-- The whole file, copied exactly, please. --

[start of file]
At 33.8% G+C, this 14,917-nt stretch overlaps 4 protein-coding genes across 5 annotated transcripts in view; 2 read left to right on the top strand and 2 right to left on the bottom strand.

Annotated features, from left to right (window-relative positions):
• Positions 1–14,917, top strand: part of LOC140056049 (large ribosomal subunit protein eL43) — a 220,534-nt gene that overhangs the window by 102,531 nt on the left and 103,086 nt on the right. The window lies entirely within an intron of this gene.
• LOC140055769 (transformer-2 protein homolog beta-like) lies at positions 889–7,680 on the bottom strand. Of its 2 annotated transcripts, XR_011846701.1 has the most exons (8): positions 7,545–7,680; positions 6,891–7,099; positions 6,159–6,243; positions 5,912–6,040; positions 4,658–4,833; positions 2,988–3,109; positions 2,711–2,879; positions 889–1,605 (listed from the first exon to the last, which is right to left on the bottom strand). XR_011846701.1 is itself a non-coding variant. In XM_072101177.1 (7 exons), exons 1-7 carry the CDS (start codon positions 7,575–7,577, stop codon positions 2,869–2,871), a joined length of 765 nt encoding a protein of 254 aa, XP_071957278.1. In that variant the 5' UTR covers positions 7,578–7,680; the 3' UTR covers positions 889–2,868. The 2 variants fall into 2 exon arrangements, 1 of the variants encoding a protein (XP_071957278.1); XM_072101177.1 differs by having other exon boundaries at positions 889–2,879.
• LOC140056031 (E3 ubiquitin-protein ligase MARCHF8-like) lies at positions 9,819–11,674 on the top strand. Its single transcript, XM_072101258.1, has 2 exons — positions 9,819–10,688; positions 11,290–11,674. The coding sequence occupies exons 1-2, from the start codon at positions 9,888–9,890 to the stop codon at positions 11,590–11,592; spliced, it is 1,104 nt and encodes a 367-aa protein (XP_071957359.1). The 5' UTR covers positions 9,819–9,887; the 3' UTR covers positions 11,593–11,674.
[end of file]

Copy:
At 33.8% G+C, this 14,917-nt stretch overlaps 4 protein-coding genes across 5 annotated transcripts in view; 2 read left to right on the top strand and 2 right to left on the bottom strand.

Annotated features, from left to right (window-relative positions):
• Positions 1–14,917, top strand: part of LOC140056049 (large ribosomal subunit protein eL43) — a 220,534-nt gene that overhangs the window by 102,531 nt on the left and 103,086 nt on the right. The window lies entirely within an intron of this gene.
• LOC140055769 (transformer-2 protein homolog beta-like) lies at positions 889–7,680 on the bottom strand. Of its 2 annotated transcripts, XR_011846701.1 has the most exons (8): positions 7,545–7,680; positions 6,891–7,099; positions 6,159–6,243; positions 5,912–6,040; positions 4,658–4,833; positions 2,988–3,109; positions 2,711–2,879; positions 889–1,605 (listed from the first exon to the last, which is right to left on the bottom strand). XR_011846701.1 is itself a non-coding variant. In XM_072101177.1 (7 exons), exons 1-7 carry the CDS (start codon positions 7,575–7,577, stop codon positions 2,869–2,871), a joined length of 765 nt encoding a protein of 254 aa, XP_071957278.1. In that variant the 5' UTR covers positions 7,578–7,680; the 3' UTR covers positions 889–2,868. The 2 variants fall into 2 exon arrangements, 1 of the variants encoding a protein (XP_071957278.1); XM_072101177.1 differs by having other exon boundaries at positions 889–2,879.
• LOC140056031 (E3 ubiquitin-protein ligase MARCHF8-like) lies at positions 9,819–11,674 on the top strand. Its single transcript, XM_072101258.1, has 2 exons — positions 9,819–10,688; positions 11,290–11,674. The coding sequence occupies exons 1-2, from the start codon at positions 9,888–9,890 to the stop codon at positions 11,590–11,592; spliced, it is 1,104 nt and encodes a 367-aa protein (XP_071957359.1). The 5' UTR covers positions 9,819–9,887; the 3' UTR covers positions 11,593–11,674.